16 Apr Design Spotlight
Interior designer Sharon Lohss, founder of Shelter Interiors in Bozeman, Montana, credits good genes for her deep-rooted creativity. “My mother could have been a landscape designer; she is so talented at transforming a space and has a major green thumb,” she says. “My dad was in the window business, a profession that blends creativity with technical skills; his floor plans were always around the house. My younger sister Sandra is a creative director; my older sister Susan is a muralist; and our great-great-great-uncle was the 18th-century Bavarian landscape painter, Johann Baptist Hofner.”
With so much inspiration imprinted in her DNA, it’s no surprise that Lohss chose art as her major when she enrolled at Appalachian State University in Boone, North Carolina. Eventually, though, she switched her major. “I fell in love with interior design, which allowed me to combine my creative passion for art with a way to make a living,” she says.
An internship during college led Lohss to work with a local designer whose niche was high-end residential projects in the mountain resorts of North Carolina. “When a project for that company brought me to Montana, I unexpectedly fell in love with the state and have been here for 25 years now,” she says. When Lohss arrived in Bozeman in the mid-1990s, mountain decor meant dark wood and moose motifs. “At that time, high-country style was very rustic with lots of rough-hewn logs, and browns, greens, and dark red tones,” Lohss says. “It’s been refreshing to see the aesthetic evolve to cleaner lines and a lighter palette of whites, grays, and lighter blonde — all colors that are found in natural surroundings.”
Lohss launched Shelter Interiors in 2012, initially working from a renovated 1930s Craftsman bungalow. In the spring of 2020, she began looking for a larger space and found the perfect office in a charming older building in downtown Bozeman. Then COVID-19 arrived. Determined to forge ahead, the company moved that May with no problems. The light, bright second-floor space has large, sunny windows, plenty of room to work — and the added bonus of a coffee shop just down the stairs.
While the firm designs occasional commercial projects, such as spas and restaurants, most of their work is residential. “We delve deep into our clients’ priorities to deliver what they really want,” Lohss says. “Their spaces are customized to work fluidly with their lifestyles.”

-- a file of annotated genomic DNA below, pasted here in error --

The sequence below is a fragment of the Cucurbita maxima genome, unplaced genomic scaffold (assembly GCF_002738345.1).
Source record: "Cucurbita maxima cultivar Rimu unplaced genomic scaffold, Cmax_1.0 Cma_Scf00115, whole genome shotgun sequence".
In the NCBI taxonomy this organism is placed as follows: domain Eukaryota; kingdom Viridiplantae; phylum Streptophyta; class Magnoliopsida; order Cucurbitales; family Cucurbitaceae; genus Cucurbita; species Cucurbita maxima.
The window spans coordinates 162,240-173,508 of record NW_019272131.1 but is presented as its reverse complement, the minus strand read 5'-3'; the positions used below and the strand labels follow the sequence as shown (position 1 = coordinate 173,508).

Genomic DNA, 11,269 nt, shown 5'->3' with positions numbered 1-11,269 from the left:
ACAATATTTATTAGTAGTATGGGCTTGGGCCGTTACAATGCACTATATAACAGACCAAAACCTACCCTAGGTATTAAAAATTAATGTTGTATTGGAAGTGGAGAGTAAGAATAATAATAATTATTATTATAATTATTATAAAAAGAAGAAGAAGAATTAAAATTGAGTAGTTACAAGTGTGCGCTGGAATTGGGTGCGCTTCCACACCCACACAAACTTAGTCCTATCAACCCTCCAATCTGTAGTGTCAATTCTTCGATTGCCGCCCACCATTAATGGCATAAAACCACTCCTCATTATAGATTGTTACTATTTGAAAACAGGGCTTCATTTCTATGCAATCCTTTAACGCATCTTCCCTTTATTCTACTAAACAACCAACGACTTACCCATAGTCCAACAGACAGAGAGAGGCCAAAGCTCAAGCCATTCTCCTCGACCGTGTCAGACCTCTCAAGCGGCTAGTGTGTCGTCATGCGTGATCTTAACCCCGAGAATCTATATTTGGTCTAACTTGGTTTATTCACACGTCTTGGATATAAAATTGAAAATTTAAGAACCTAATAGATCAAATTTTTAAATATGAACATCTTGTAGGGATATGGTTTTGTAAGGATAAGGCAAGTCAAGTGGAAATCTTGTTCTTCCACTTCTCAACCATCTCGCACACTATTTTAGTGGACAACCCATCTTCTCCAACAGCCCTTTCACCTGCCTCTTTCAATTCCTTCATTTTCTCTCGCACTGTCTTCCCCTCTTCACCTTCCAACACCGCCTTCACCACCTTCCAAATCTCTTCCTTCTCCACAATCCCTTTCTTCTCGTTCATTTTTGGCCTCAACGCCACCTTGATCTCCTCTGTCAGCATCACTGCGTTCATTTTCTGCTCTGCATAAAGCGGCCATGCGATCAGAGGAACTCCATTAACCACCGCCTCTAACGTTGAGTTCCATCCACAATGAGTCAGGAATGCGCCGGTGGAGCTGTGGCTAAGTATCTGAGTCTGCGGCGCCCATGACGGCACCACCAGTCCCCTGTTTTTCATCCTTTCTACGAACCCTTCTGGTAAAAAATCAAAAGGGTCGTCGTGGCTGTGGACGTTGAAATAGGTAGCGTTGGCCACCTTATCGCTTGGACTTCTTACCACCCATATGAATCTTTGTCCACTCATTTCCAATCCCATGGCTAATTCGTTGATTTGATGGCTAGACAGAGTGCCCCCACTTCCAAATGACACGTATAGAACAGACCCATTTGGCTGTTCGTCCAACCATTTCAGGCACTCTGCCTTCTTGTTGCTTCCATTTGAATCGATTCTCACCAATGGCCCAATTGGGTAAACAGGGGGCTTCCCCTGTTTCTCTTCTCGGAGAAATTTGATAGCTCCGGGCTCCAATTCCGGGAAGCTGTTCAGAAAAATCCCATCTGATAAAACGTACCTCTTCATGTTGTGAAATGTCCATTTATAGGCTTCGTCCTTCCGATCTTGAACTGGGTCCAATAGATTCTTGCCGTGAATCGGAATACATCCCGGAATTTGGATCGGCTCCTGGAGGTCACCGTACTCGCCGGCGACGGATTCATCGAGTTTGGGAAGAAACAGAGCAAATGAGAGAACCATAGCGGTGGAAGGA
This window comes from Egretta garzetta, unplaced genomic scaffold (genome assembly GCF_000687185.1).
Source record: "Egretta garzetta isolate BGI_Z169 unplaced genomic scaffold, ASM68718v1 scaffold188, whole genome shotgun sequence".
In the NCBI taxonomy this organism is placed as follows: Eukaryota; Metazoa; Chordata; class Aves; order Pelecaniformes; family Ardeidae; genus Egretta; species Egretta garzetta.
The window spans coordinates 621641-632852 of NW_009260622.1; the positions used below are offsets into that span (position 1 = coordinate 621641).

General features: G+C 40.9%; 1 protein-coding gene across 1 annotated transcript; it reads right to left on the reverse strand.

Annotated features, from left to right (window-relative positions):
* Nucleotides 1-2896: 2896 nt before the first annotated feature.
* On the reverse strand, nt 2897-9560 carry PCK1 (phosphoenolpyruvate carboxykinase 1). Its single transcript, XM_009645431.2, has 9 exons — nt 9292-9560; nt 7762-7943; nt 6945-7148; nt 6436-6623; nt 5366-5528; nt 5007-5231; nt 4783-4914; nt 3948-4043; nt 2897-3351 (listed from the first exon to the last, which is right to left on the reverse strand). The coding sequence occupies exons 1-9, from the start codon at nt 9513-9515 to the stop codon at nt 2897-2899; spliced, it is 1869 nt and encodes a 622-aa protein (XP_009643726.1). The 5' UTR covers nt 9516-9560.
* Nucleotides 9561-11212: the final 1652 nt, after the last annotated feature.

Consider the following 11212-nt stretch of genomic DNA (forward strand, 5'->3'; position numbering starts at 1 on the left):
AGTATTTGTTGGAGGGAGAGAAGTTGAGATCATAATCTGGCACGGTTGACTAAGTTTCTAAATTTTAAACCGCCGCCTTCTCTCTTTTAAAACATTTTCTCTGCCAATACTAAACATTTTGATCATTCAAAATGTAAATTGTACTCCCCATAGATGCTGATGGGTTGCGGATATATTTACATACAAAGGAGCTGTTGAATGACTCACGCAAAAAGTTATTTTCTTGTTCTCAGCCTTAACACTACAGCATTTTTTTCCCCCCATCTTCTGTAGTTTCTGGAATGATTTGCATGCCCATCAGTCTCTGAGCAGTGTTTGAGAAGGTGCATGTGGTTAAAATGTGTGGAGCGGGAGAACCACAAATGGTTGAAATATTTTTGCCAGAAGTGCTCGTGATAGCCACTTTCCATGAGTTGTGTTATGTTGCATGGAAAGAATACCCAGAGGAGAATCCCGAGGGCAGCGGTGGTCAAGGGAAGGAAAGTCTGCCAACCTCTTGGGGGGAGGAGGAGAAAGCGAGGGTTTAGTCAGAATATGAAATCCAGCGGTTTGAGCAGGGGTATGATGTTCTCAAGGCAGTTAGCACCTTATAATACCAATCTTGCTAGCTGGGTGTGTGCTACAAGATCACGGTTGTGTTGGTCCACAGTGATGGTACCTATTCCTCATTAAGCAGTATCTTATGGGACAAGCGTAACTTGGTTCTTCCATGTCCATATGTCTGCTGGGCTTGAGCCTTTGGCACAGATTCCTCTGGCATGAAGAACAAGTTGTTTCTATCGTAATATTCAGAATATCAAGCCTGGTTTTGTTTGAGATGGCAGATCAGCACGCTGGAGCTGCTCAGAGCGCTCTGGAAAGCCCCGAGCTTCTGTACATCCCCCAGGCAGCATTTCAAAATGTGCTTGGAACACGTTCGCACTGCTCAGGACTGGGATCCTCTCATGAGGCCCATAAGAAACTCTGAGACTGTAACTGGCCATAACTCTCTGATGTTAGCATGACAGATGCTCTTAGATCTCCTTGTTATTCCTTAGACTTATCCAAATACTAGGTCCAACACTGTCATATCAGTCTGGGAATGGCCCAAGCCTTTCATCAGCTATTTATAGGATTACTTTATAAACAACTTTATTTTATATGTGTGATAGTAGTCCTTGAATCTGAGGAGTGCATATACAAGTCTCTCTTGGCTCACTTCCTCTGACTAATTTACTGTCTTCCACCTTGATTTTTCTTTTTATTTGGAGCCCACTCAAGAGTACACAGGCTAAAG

Lohss says the best outcomes happen when her team is involved from the beginning of a project. “I enjoy working in tandem with the architect and builder, and in the early stages of planning the architectural details, like the windows, finishes, plumbing fixtures, and lighting,” she says. “We also do a lot of remodels. Removing and redoing is a much different way of designing than new construction.”
Many of the firm’s residential projects are second homes. “Ninety-nine percent of the time, we work long distance,” Lohss says. “We’re very well-versed at putting together visual presentations and utilizing technology, like FaceTime and video conferencing, to view samples and make decisions.”
And Lohss’ staff has a wide range of skills. “Our associate designer, Melissa Robot, is efficient, conscientious, and really good at managing details,” Lohss says. “Kelsey Burgard, our design associate, has wonderful computer skills and is our CAD expert. And I’ve been doing this the longest, so my background is very diverse. We usually have an intern here from Montana State University as well.”
Client Barbara Kaufman has worked with Lohss on three different houses, and she describes the designer as well-connected, versatile, and flexible. “Sharon helped us with our homes in Montana and Illinois, as well as our New York City apartment,” Kaufman says. “She moved seamlessly between three styles in different parts of the country. Her design sense is very mature, and she has sources that allow her clients a lot of leeway in terms of creative design. Our apartment was a blank slate, and Sharon had a very good vision for it. Both my husband and I like to have input, and Sharon listened and delivered everything we wanted, top to bottom, from the floors to the windows. She’s also very good at hanging art, and innately knows where a piece will look best.”
Kaufman adds that although their Big Sky, Montana, home is built of logs, they weren’t interested in a rustic look. “We wanted a comfortable, welcoming home where people could come in wearing their snow boots or flip flops,” she says. “Our favorite space is the open living room that Sharon designed, which overlooks views of a beautiful meadow. We have a large, overstuffed sofa that our family loved for years, but it was so worn, it was beyond shabby-chic. We asked Sharon to recover it, with the caveat that it couldn’t lose one iota of its appealing comfort. She had it upholstered in soft fabric with muted colors, and everyone makes a beeline for that sofa the minute they walk in the room.”
Whether it’s her talent, experience, or good genes, Lohss brings a stylish and cultivated aesthetic to each home and space she designs.